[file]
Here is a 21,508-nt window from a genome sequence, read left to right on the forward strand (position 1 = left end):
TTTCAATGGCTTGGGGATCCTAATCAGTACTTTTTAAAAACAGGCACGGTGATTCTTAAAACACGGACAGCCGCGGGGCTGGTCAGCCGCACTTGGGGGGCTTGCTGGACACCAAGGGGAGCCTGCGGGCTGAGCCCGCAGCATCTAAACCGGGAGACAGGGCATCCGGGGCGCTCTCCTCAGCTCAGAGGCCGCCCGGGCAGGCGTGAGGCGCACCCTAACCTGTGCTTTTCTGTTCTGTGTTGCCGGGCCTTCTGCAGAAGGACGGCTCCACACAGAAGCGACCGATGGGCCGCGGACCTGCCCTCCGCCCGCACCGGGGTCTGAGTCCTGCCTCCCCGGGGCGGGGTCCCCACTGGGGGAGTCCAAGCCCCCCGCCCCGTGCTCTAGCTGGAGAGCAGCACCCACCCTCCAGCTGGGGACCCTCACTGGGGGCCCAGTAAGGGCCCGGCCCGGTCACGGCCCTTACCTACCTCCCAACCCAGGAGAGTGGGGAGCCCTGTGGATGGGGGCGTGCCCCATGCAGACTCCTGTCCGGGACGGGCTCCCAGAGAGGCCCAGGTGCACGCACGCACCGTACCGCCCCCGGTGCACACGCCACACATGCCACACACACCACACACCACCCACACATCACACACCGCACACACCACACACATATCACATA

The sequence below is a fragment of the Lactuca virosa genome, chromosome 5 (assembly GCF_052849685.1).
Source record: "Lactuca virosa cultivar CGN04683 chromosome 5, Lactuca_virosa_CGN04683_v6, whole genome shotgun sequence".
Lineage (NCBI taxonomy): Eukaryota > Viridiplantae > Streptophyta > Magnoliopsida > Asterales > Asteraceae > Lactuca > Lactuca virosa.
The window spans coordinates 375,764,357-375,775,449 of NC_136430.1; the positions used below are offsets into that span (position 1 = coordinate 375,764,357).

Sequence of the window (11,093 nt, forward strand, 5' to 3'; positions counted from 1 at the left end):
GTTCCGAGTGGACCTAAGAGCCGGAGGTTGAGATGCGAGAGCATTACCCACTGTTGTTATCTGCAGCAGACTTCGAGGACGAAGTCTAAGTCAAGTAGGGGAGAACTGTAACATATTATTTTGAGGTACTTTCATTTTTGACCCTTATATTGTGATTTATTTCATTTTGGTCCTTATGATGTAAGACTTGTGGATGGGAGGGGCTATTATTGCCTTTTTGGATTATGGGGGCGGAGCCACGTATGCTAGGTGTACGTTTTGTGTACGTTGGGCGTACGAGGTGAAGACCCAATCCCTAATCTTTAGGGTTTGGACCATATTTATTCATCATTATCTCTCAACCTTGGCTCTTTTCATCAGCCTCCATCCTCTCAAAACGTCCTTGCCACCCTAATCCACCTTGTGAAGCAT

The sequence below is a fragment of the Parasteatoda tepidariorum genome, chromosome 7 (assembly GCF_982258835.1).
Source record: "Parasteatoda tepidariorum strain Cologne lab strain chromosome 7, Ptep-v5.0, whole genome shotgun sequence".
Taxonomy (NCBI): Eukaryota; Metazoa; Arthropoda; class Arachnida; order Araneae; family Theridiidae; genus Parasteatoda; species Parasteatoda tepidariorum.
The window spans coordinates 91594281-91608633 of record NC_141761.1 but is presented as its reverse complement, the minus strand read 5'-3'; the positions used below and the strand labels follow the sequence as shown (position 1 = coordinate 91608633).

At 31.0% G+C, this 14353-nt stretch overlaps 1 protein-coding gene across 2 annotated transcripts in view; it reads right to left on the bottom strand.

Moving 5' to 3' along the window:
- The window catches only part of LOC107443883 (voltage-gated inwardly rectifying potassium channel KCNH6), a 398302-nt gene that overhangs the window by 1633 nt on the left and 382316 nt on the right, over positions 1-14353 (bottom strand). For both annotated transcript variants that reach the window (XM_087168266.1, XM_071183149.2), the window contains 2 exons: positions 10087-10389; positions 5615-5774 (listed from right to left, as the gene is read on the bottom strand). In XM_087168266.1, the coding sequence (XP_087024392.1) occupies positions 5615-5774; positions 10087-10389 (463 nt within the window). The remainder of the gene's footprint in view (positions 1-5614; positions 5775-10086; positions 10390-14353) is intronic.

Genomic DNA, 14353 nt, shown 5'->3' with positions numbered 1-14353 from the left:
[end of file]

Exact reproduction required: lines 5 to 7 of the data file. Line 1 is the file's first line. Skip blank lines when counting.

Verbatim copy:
Lineage (NCBI taxonomy): Eukaryota > Viridiplantae > Streptophyta > Magnoliopsida > Asterales > Asteraceae > Lactuca > Lactuca virosa.
The window spans coordinates 375,764,357-375,775,449 of NC_136430.1; the positions used below are offsets into that span (position 1 = coordinate 375,764,357).

Sequence of the window (11,093 nt, forward strand, 5' to 3'; positions counted from 1 at the left end):